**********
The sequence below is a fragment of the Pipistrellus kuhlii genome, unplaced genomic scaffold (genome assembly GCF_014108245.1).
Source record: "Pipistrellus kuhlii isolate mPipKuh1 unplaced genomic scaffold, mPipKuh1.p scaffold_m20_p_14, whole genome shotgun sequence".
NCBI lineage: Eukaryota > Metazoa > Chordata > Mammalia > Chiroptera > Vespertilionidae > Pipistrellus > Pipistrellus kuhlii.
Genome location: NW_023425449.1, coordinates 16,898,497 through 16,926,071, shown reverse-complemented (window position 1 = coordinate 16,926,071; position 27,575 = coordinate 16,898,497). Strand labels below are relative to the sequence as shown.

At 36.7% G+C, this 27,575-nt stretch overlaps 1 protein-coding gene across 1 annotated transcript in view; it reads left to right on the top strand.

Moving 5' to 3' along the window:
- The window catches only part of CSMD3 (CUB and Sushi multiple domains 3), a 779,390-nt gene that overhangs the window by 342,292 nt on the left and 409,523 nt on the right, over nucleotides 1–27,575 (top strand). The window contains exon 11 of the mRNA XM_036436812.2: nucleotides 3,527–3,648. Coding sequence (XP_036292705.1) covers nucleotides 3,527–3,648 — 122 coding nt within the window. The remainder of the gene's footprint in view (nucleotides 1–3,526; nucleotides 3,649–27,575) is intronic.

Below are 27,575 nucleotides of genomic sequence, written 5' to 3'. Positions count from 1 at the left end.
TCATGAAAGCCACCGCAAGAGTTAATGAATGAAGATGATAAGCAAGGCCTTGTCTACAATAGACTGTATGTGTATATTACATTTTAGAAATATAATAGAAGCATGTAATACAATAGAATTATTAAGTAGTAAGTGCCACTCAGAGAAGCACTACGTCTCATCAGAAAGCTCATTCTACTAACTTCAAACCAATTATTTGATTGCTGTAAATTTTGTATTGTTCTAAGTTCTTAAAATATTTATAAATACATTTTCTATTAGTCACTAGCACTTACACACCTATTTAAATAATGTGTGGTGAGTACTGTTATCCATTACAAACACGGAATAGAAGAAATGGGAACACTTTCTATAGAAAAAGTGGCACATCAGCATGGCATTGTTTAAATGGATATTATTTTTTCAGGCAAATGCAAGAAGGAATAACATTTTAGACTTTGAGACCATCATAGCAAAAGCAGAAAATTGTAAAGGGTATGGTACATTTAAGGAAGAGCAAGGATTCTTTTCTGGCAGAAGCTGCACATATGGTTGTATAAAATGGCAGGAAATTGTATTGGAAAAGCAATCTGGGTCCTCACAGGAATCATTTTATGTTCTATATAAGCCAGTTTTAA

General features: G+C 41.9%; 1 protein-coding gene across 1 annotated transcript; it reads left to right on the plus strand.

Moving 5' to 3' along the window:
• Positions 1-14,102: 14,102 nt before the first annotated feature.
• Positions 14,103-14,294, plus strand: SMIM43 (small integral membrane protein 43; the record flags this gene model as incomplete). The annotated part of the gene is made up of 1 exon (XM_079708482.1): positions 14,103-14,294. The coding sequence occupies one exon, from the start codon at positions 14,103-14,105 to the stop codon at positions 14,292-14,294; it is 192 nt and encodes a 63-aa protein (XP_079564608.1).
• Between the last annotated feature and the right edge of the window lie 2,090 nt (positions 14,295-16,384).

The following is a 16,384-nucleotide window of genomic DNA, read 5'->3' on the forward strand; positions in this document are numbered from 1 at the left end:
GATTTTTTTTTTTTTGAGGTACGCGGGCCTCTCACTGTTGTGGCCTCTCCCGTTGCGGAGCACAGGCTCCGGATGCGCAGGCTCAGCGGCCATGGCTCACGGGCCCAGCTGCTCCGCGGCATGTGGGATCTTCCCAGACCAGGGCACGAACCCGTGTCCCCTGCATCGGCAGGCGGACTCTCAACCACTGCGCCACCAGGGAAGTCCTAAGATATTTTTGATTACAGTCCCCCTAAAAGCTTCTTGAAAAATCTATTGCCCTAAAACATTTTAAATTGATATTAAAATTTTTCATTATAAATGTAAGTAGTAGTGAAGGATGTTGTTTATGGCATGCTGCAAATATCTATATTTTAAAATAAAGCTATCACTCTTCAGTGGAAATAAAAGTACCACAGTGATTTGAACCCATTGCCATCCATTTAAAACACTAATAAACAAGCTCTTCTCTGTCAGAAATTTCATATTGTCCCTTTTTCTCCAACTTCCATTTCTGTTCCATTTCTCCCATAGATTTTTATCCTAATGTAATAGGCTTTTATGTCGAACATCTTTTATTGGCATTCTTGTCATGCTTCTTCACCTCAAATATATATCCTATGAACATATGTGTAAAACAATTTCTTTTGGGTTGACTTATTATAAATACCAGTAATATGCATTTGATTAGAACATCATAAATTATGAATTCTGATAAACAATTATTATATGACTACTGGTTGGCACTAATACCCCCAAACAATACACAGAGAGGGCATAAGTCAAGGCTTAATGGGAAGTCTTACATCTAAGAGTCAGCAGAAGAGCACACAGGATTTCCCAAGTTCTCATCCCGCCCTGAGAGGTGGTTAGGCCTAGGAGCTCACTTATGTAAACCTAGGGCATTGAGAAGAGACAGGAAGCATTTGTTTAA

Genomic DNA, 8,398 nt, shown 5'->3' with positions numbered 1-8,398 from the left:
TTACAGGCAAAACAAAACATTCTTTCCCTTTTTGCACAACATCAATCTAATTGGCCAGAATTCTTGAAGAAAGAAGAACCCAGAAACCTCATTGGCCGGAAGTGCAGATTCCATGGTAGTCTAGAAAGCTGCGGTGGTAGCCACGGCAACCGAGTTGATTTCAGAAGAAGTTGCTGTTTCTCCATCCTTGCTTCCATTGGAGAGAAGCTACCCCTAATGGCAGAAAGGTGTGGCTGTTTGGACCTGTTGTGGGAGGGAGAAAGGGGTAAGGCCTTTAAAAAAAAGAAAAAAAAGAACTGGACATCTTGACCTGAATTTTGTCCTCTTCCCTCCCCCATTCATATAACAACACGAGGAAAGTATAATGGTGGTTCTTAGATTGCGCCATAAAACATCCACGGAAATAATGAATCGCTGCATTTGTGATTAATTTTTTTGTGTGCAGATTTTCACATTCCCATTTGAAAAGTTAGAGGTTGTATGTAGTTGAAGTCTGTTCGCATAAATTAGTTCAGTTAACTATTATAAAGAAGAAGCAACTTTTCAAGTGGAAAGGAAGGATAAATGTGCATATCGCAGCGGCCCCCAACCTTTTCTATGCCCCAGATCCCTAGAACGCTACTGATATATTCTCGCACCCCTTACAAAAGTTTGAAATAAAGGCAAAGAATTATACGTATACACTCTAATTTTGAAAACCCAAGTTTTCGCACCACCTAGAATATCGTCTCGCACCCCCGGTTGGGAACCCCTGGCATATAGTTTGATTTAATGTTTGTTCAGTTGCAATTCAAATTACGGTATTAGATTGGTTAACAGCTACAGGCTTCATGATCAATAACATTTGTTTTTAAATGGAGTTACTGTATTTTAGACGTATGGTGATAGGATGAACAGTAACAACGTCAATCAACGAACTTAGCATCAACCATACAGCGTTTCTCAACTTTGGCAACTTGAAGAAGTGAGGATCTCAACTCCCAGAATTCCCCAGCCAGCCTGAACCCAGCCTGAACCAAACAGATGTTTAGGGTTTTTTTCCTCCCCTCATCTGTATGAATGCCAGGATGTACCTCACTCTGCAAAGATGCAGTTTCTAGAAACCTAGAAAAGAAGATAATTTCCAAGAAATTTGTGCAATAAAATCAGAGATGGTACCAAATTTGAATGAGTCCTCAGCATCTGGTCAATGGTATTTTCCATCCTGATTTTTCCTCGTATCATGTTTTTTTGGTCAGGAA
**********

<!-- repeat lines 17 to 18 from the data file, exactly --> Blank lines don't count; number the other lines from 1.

Genomic DNA, 8,398 nt, shown 5'->3' with positions numbered 1-8,398 from the left:
TTACAGGCAAAACAAAACATTCTTTCCCTTTTTGCACAACATCAATCTAATTGGCCAGAATTCTTGAAGAAAGAAGAACCCAGAAACCTCATTGGCCGGAAGTGCAGATTCCATGGTAGTCTAGAAAGCTGCGGTGGTAGCCACGGCAACCGAGTTGATTTCAGAAGAAGTTGCTGTTTCTCCATCCTTGCTTCCATTGGAGAGAAGCTACCCCTAATGGCAGAAAGGTGTGGCTGTTTGGACCTGTTGTGGGAGGGAGAAAGGGGTAAGGCCTTTAAAAAAAAGAAAAAAAAGAACTGGACATCTTGACCTGAATTTTGTCCTCTTCCCTCCCCCATTCATATAACAACACGAGGAAAGTATAATGGTGGTTCTTAGATTGCGCCATAAAACATCCACGGAAATAATGAATCGCTGCATTTGTGATTAATTTTTTTGTGTGCAGATTTTCACATTCCCATTTGAAAAGTTAGAGGTTGTATGTAGTTGAAGTCTGTTCGCATAAATTAGTTCAGTTAACTATTATAAAGAAGAAGCAACTTTTCAAGTGGAAAGGAAGGATAAATGTGCATATCGCAGCGGCCCCCAACCTTTTCTATGCCCCAGATCCCTAGAACGCTACTGATATATTCTCGCACCCCTTACAAAAGTTTGAAATAAAGGCAAAGAATTATACGTATACACTCTAATTTTGAAAACCCAAGTTTTCGCACCACCTAGAATATCGTCTCGCACCCCCGGTTGGGAACCCCTGGCATATAGTTTGATTTAATGTTTGTTCAGTTGCAATTCAAATTACGGTATTAGATTGGTTAACAGCTACAGGCTTCATGATCAATAACATTTGTTTTTAAATGGAGTTACTGTATTTTAGACGTATGGTGATAGGATGAACAGTAACAACGTCAATCAACGAACTTAGCATCAACCATACAGCGTTTCTCAACTTTGGCAACTTGAAGAAGTGAGGATCTCAACTCCCAGAATTCCCCAGCCAGCCTGAACCCAGCCTGAACCAAACAGATGTTTAGGGTTTTTTTCCTCCCCTCATCTGTATGAATGCCAGGATGTACCTCACTCTGCAAAGATGCAGTTTCTAGAAACCTAGAAAAGAAGATAATTTCCAAGAAATTTGTGCAATAAAATCAGAGATGGTACCAAATTTGAATGAGTCCTCAGCATCTGGTCAATGGTATTTTCCATCCTGATTTTTCCTCGTATCATGTTTTTTTGGTCAGGAA